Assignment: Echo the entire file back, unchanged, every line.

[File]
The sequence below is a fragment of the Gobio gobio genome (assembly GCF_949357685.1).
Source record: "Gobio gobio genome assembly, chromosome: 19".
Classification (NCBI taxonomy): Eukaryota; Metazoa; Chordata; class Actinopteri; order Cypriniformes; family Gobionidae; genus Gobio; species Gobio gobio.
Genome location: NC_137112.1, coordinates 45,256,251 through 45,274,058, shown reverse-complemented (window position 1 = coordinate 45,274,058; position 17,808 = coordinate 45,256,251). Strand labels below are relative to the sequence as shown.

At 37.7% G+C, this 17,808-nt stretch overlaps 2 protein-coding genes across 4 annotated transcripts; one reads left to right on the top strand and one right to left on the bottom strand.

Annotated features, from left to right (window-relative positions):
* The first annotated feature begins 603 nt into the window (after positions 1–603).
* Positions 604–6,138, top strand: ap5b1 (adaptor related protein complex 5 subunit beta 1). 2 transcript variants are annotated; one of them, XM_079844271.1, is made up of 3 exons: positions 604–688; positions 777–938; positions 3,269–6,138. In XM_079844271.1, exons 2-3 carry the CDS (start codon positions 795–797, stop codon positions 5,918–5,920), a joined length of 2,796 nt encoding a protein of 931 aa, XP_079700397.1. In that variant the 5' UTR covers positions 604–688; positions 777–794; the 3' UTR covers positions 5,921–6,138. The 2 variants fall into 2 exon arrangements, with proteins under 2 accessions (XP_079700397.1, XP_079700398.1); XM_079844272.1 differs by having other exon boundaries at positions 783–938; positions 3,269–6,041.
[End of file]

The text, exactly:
The sequence below is a fragment of the Gobio gobio genome (assembly GCF_949357685.1).
Source record: "Gobio gobio genome assembly, chromosome: 19".
Classification (NCBI taxonomy): Eukaryota; Metazoa; Chordata; class Actinopteri; order Cypriniformes; family Gobionidae; genus Gobio; species Gobio gobio.
Genome location: NC_137112.1, coordinates 45,256,251 through 45,274,058, shown reverse-complemented (window position 1 = coordinate 45,274,058; position 17,808 = coordinate 45,256,251). Strand labels below are relative to the sequence as shown.

At 37.7% G+C, this 17,808-nt stretch overlaps 2 protein-coding genes across 4 annotated transcripts; one reads left to right on the top strand and one right to left on the bottom strand.

Annotated features, from left to right (window-relative positions):
* The first annotated feature begins 603 nt into the window (after positions 1–603).
* Positions 604–6,138, top strand: ap5b1 (adaptor related protein complex 5 subunit beta 1). 2 transcript variants are annotated; one of them, XM_079844271.1, is made up of 3 exons: positions 604–688; positions 777–938; positions 3,269–6,138. In XM_079844271.1, exons 2-3 carry the CDS (start codon positions 795–797, stop codon positions 5,918–5,920), a joined length of 2,796 nt encoding a protein of 931 aa, XP_079700397.1. In that variant the 5' UTR covers positions 604–688; positions 777–794; the 3' UTR covers positions 5,921–6,138. The 2 variants fall into 2 exon arrangements, with proteins under 2 accessions (XP_079700397.1, XP_079700398.1); XM_079844272.1 differs by having other exon boundaries at positions 783–938; positions 3,269–6,041.